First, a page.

Sunday, June 15, 2008

Garibaldi Biscotti

Astrid from Paulchen's Food Blog is the host of this edition of Weekend Herb Blogging and this week I've found a new type of dried fruit - Dried Shiraz

dried shiraz grapes

Shiraz or Syrah is better known as a wine variety so the whole idea that shiraz has been dried rather than turned into wine might be a touch sacrilegious to some.

These dried Shiraz are quite a lot darker than normal sultanas - it's to be expected as they are a red grape. They are also a little smaller in size and have been dried with the seed inside. Tastewise you'll find that they contain all those typical flavours found in shiraz wine - touches of berry, coffee, chocolate, black pepper and violets.

As soon as I saw these dried Shiraz I knew exactly what I'd use them for - a variation of the much loved Garibaldi Biscotti or as Paalo rather sheepishly calls them "squashed fly biscuits". The recipe comes from Ursula Ferrigno's La Dolce Vita and are a simpler version of the traditional treat. Instead of sandwiching the dried fruit between two buttery pastry layers, the fruit is stirred through the pastry itself. It's an addictive combination of sweet fruit and melt-in your-mouth short pastry.

garibaldi biscotti

Garibaldi Biscotti

120 grams 00 or plain flour, sifted
90 grams butter, cut into small cubes
50 grams caster sugar
120 grams Dried Shiraz (or currants)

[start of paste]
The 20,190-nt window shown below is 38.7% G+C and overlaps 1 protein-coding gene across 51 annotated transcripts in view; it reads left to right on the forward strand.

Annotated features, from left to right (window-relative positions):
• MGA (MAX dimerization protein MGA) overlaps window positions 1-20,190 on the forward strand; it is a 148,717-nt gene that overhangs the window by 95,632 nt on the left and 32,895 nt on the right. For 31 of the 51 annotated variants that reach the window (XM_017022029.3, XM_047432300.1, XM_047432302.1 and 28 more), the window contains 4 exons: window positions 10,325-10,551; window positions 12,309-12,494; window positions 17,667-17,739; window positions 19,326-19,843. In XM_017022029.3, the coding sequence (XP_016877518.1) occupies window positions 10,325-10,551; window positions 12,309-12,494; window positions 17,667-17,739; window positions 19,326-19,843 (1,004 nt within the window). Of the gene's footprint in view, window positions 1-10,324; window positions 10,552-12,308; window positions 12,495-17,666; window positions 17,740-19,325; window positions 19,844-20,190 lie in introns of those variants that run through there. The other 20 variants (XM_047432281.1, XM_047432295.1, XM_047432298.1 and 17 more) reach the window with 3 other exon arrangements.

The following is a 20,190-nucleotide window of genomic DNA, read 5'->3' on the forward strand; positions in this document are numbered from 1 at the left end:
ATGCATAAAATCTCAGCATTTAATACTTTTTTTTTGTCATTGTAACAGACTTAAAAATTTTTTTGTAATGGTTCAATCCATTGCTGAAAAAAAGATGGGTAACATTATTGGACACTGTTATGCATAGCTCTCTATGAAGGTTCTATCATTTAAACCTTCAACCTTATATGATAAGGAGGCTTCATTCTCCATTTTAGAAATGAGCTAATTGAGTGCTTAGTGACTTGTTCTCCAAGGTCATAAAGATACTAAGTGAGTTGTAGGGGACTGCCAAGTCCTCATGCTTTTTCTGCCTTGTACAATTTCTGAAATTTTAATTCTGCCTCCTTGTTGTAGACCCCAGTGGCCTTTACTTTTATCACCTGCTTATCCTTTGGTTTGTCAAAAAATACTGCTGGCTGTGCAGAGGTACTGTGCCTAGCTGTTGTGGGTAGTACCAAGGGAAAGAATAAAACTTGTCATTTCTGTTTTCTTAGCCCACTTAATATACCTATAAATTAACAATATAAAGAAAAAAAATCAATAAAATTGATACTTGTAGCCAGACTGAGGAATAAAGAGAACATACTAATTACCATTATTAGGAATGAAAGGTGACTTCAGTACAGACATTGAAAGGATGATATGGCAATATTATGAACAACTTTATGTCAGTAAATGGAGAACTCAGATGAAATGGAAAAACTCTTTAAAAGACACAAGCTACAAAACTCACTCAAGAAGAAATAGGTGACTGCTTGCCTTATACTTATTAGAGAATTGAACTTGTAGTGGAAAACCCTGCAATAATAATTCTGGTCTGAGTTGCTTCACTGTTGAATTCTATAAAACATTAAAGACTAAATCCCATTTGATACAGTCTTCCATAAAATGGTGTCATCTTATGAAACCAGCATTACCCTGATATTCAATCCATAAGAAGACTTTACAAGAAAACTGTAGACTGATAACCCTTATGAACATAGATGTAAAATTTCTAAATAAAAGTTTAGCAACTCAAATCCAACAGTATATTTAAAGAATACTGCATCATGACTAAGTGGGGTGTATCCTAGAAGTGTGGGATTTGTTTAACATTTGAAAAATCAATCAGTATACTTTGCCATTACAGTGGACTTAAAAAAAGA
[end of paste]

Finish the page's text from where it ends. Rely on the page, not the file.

1 egg, lightly beaten

Place the flour and butter into a bowl and rub the butter in using your fingertips. When most of the butter has been incorporated, sprinkle over the caster sugar and continue.

When the mixture resembles breadcrumbs, stir in the dried shiraz (or currants) until evenly distributed.

Add the egg, a little at a time until a soft but not sticky dough forms.

Roll the dough out to cover the base of a 20x28cm tin.

garibaldi biscotti ready for the oven

Brush the pastry with the remaining egg and bake in a preheated 180°C/350°F oven for about 20 minutes or until golden.

Once out of the oven, cut into squares and place on a wire rack to cool.

Garibaldi biscotti

You might want to consider doubling the batch as these will disappear very quickly!


  1. Oh, if I only had one to go with my coffee right now! Delicious!

  2. Sounds delicious! I do love that type of wine, so I'm guessing I would like the flavor of these too.

  3. AnonymousJune 15, 2008

    Beautiful biscuits, and I am sure they are delicious too!

  4. AnonymousJune 15, 2008



  5. Interesting! I would try this recipe with chocolate chips. Hee...

  6. Thanks VB - they are a perfect treat to have with coffee.

    Thanks Kalyn - the most unusual aspect of these are the seeds so unlike sultanas, these have a crunch

    Thanks Simran - they are very delicious

    I'll try to save some for you Paz ;)

    Funny you should say that Jacelyn - I've just made pistachio and white chocolate versions.

  7. AnonymousJune 19, 2008

    Hi Haalo

    These look fantastic and I'm in love with sultanas and all sort of dried grapes and live in melbourne. So I just have to ask you where did you get your dried shiraz grapes from?

  8. Hi Lauren - I found the dried shiraz at Ripe the Organic Grocer in Prahran Market.

  9. These look WAY better than the traditional squashed-fly biscuits made with golden raisins! Or at least, the squashed-fly biscuits my mom used to buy were always made with golden raisins.


  10. Thanks Eatme - they taste even better!

    Thanks Elizabeth - i might try the traditional route next and use raisins.

  11. AnonymousJune 26, 2008

    Lots of useful information.. Thanks for sharing. I've never tried this before.

  12. AnonymousJuly 08, 2008

    Hi Haalo,

    Sorry it slipped my mind to check for your reply. Thank you for the info. I love Ripe at the Prahan Market and I'll see if they have these still when I'm next there.


  13. Hi Lauren, Mows, the potato man now stocks them as well.


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